To return or not to return when re-hired?

Q: I was part of a pretty big reduction in force at my company. The company then offered certain people their jobs back, myself included. Part of me wants to return — job hunting is terrible, I liked my job enough, and it’s the easiest option. But what if I’m out again in a few months? What should I do?

A: Organizations going through reductions face a real challenge when selecting positions to eliminate, especially as there’s likely a financial goal involved. Companies are usually aiming for a specific number to reduce operating costs, and sometimes they realize they cut too deep. They may find they eliminated certain positions they really need — this seems to be the case in your situation.

How much you like your job and the trajectory of your career at the company should come into play. If you were happy, well compensated, and see a future, then return. If you’re just avoiding a job search, it doesn’t seem like you’re particularly invested in your role or the company. You can return and start looking for a new position while employed, which is challenging, or you can take the severance pay and start looking for a job you’re excited to go to.


Being laid off from and then invited back to an organization is a great public statement when explaining why you’re on the job market. Regardless of whether you go back, you’ll want to reveal this information as you look for a new job. The offer to return conveys to you and others that the reduction truly was a business decision and had nothing to do with individual performance — otherwise, they wouldn’t be asking you to come back.

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Many people would choose to return, taking the easiest option and avoiding a job search, but you’re worried more cuts could be coming. In this case, the organization would likely be very careful about bringing you back and wouldn’t put you in the same position again in a few months. That being said, business is dynamic and unexpected changes happen all the time, so examine the state of your organization. Is it in financial flux? Does it seem stable for the long term? Look at the circumstances of your return, too — is it in the same role or a different one? Do you have the same manager or one with a bad reputation among colleagues? Assess your risk and take these issues into consideration.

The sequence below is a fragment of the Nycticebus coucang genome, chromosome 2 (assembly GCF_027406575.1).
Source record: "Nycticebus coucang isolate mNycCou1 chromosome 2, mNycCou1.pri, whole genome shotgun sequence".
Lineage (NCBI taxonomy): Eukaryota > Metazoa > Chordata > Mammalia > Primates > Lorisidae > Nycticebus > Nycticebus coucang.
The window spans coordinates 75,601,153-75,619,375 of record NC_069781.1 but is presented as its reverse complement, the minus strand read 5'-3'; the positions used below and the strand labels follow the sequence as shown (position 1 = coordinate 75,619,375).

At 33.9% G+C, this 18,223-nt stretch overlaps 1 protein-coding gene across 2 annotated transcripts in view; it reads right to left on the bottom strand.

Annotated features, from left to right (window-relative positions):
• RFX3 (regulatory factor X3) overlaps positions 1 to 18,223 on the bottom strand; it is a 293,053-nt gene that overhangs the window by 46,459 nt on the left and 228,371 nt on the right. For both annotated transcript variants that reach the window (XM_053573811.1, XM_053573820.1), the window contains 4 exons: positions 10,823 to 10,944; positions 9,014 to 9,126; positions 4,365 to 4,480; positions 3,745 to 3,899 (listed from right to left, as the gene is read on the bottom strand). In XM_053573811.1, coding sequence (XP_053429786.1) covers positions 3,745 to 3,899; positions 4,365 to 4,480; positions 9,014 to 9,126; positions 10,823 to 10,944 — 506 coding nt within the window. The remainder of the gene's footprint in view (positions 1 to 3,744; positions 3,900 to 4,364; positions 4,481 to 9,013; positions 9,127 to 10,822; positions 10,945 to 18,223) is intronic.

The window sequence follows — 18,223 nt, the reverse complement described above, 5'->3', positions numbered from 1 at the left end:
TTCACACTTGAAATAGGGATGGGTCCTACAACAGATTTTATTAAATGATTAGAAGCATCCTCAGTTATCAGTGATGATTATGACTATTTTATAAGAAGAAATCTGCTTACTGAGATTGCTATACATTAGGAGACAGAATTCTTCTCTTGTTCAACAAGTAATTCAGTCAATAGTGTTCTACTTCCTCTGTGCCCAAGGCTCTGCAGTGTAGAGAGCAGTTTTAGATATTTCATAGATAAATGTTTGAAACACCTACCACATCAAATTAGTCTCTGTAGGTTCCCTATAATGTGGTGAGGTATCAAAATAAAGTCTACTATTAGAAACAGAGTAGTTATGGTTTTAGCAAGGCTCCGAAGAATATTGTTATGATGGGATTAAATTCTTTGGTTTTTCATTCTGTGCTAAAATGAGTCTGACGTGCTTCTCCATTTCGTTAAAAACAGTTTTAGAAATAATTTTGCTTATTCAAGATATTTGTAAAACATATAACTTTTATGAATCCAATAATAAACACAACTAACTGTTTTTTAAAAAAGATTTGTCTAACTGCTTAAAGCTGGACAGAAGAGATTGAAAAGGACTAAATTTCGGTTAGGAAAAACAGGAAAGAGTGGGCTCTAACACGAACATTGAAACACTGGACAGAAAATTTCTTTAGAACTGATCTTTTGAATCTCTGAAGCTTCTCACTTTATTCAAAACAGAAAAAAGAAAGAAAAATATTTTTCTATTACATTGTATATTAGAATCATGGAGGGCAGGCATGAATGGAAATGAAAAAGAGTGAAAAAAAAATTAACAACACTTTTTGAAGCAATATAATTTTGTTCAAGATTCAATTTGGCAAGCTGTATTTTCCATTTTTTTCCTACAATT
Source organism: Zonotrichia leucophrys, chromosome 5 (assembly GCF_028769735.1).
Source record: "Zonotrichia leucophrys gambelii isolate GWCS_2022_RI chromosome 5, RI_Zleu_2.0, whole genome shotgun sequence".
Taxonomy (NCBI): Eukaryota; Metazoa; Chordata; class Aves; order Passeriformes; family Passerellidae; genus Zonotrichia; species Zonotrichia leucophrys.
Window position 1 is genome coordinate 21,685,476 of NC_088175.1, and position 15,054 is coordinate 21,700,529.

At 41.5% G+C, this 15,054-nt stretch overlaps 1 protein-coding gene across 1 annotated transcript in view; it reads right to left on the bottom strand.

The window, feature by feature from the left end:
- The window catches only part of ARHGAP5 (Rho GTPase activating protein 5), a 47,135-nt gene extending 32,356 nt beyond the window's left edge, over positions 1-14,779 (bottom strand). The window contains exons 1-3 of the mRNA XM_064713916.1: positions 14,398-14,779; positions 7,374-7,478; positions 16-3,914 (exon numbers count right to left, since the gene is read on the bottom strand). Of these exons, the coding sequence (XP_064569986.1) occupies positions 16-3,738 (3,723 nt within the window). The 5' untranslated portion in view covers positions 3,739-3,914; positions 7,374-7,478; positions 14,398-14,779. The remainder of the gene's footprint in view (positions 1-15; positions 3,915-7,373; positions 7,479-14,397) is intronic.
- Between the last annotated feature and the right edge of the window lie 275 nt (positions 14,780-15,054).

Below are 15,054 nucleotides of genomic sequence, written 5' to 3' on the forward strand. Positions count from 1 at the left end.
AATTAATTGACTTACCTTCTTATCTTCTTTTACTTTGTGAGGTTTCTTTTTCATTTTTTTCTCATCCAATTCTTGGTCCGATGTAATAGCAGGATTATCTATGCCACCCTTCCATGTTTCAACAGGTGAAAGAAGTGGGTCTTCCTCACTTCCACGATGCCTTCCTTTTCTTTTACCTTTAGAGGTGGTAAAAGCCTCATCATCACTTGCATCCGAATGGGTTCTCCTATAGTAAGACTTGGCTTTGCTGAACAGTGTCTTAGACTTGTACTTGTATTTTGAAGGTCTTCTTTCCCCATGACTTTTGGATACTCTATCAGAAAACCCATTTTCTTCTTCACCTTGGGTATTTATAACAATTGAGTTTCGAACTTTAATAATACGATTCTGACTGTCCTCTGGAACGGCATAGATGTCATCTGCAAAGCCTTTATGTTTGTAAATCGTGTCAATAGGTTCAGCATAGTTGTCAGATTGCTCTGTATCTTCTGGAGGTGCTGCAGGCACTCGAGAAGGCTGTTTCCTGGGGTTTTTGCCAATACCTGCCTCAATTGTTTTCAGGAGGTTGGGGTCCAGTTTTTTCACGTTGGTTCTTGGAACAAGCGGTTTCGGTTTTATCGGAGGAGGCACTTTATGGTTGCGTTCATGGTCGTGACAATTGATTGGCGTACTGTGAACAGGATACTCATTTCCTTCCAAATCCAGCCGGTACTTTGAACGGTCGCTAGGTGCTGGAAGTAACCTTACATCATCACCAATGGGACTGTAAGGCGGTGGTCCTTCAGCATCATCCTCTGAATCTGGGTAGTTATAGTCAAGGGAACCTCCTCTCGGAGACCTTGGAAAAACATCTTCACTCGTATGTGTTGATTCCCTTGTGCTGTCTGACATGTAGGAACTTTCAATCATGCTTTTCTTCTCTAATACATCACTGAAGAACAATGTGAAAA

If you return, you should still prepare for a future job hunt so you’re not caught off guard in the face of more cuts. Continue being a dedicated employee, but update your resume, check that your LinkedIn connections and profile are robust and complete, and think about what would make you like your job more than just “enough.”

Losing a job can leave you feeling hurt by the organization, and it can be difficult to return. This may take some getting used to, and you’ll have to work to keep yourself in positive frame of mind.

It may also be the impetus you need to take the next step in your career. Gather your energy and focus on what you really want to do and the kind of company you want to work at. Use your severance wisely as a cushion and pay yourself to look for a job. Network strongly, practice interviewing, and land in a place that you don’t fear will have another layoff soon.


Returning to an organization after a reduction in force is nothing to be ashamed of and, in fact, reflects highly on you. Any residual hesitation can be channeled into maintaining your general job search readiness — it never hurts to be prepared for future uncertainty. Either way, focus on being an employee who’s invested in career success, and not on just getting by.

Elaine Varelas is managing partner at Keystone Partners, a career management firm in Boston, and serves on the board of Career Partners International.